Yes, they used a bloated print version GIF at 10,518 bytes whereas if it was PNG-8 you’d get nearer 7,396 bytes around a 30% reduction, and they were using “separate images”.

In either case Screen Resolution is NOT measured in DPI - I do not know where on earth they got the “absolutely crazy notation” it was… Basically DPI is a ‘font-size’ as far as the computer is concerned.

Anyway, the print ‘manuscript’ JPG was still at 72 dpi (both screen/print versions) I was under the impression they had a used high “resolution version”, well apparently not, what a load of cods-wallop…

To be honest that article wasn’t exactly ‘accurate’ and totally mangled the concepts of ‘resolution’ and ‘physical dimensions’ of an image.

The thing that was correct; is that you can use different images for print media verse screen other than that it was pretty much flawed.

Of course, no one is advocating using html to decrease an image for the web. But when printing, a larger image provides more information to the printer. DPI certainly is relevant in printing. There are many combinations of printers, browsers, papers,inks, etc… that effect printing.

To do a fair test of print resolution, I made a page with two jpeg images and two png-24 images. The top two are hi-rez set to 250 dpi, the bottom two are low rez set to 72 dpi.

I made a print on an Epson c86 using Epson Photo Quality paper, maximum print quality.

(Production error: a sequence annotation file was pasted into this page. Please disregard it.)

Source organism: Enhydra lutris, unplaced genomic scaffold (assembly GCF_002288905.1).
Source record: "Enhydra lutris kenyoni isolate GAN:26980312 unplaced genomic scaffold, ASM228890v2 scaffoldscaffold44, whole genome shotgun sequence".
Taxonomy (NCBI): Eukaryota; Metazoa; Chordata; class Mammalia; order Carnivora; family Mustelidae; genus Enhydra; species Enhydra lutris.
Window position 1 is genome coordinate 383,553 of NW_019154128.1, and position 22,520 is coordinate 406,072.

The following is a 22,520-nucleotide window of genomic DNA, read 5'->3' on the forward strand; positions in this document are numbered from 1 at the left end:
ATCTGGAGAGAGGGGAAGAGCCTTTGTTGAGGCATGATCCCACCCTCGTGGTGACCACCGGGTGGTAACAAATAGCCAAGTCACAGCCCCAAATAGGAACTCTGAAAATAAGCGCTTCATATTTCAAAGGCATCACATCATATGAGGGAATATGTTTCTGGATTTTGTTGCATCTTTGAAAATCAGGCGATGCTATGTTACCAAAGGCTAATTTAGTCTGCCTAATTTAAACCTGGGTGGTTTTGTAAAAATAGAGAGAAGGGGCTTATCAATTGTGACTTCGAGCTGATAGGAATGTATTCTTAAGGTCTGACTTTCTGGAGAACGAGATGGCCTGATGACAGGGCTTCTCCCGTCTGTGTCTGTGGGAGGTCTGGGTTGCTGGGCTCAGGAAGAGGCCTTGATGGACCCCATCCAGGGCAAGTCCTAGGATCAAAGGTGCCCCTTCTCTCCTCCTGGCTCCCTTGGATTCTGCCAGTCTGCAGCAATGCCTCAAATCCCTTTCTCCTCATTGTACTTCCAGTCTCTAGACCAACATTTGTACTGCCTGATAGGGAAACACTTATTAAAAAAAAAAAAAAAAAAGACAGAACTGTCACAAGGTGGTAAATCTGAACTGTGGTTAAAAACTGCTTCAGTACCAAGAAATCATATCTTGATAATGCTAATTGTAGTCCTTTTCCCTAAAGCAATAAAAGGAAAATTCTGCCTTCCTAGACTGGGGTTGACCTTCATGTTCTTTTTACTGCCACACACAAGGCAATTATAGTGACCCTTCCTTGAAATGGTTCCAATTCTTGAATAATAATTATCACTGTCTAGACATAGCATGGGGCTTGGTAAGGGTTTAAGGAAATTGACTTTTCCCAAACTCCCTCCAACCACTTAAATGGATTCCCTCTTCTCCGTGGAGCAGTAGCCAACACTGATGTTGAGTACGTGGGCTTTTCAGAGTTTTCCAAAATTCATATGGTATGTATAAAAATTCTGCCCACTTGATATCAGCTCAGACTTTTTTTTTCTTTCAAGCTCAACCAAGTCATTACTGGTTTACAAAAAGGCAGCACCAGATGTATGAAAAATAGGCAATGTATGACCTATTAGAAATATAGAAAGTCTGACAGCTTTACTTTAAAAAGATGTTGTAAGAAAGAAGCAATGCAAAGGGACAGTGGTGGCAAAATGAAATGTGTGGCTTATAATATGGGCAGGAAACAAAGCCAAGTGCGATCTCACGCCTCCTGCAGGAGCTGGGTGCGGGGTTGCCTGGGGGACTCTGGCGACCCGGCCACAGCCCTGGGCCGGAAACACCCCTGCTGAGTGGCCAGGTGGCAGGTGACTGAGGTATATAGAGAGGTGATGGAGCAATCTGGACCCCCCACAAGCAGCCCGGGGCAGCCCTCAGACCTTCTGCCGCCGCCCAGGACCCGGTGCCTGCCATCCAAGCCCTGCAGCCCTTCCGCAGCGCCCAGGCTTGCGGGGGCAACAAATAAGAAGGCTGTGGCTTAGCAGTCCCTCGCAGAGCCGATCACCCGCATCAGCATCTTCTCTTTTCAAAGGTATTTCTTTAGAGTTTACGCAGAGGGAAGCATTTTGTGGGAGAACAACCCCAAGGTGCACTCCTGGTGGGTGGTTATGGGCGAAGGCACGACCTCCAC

The hi-rez jpg is 28k which isn’t too bad, especially if printing the page is an important part of the functionality like on an online manual or “print the quote” page.

The enlarged scan below clearly shows a significant increase in quality from of the hi-rez:

Here is the test page:


Yes, to the Printer (not browser screen) DPI matters - I agree - that will effect print size/output… What I was referring to the fact they never actually altered the “resolution” for the larger image in the first place. :wink:

However, I respect that you actually did change the ‘resolution’ DPI (which is what I would have done anyway, if I were to use a separate ‘higher resolution’ print image).

That is all I was getting at they just altered “dimension” not ‘resolution’ as such for the benefit of the printer - nothing more. I hope that clarifies what I previously meant. :slight_smile: